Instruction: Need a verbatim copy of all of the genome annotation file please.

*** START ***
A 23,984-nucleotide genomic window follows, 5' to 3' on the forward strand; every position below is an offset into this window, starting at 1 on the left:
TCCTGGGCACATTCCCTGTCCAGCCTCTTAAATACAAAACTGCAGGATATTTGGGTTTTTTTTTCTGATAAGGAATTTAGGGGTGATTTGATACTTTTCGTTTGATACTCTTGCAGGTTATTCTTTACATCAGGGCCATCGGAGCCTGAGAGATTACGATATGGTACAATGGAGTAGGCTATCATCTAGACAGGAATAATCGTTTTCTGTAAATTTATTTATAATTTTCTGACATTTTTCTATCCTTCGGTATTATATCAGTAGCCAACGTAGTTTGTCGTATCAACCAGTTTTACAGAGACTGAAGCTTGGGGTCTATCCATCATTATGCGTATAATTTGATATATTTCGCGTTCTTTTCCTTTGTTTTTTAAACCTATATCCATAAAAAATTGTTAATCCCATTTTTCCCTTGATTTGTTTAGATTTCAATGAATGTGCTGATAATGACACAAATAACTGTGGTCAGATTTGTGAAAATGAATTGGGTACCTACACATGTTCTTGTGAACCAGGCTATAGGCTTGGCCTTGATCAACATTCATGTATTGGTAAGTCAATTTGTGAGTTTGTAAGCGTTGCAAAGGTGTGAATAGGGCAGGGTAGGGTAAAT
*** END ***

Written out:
A 23,984-nucleotide genomic window follows, 5' to 3' on the forward strand; every position below is an offset into this window, starting at 1 on the left:
TCCTGGGCACATTCCCTGTCCAGCCTCTTAAATACAAAACTGCAGGATATTTGGGTTTTTTTTTCTGATAAGGAATTTAGGGGTGATTTGATACTTTTCGTTTGATACTCTTGCAGGTTATTCTTTACATCAGGGCCATCGGAGCCTGAGAGATTACGATATGGTACAATGGAGTAGGCTATCATCTAGACAGGAATAATCGTTTTCTGTAAATTTATTTATAATTTTCTGACATTTTTCTATCCTTCGGTATTATATCAGTAGCCAACGTAGTTTGTCGTATCAACCAGTTTTACAGAGACTGAAGCTTGGGGTCTATCCATCATTATGCGTATAATTTGATATATTTCGCGTTCTTTTCCTTTGTTTTTTAAACCTATATCCATAAAAAATTGTTAATCCCATTTTTCCCTTGATTTGTTTAGATTTCAATGAATGTGCTGATAATGACACAAATAACTGTGGTCAGATTTGTGAAAATGAATTGGGTACCTACACATGTTCTTGTGAACCAGGCTATAGGCTTGGCCTTGATCAACATTCATGTATTGGTAAGTCAATTTGTGAGTTTGTAAGCGTTGCAAAGGTGTGAATAGGGCAGGGTAGGGTAAAT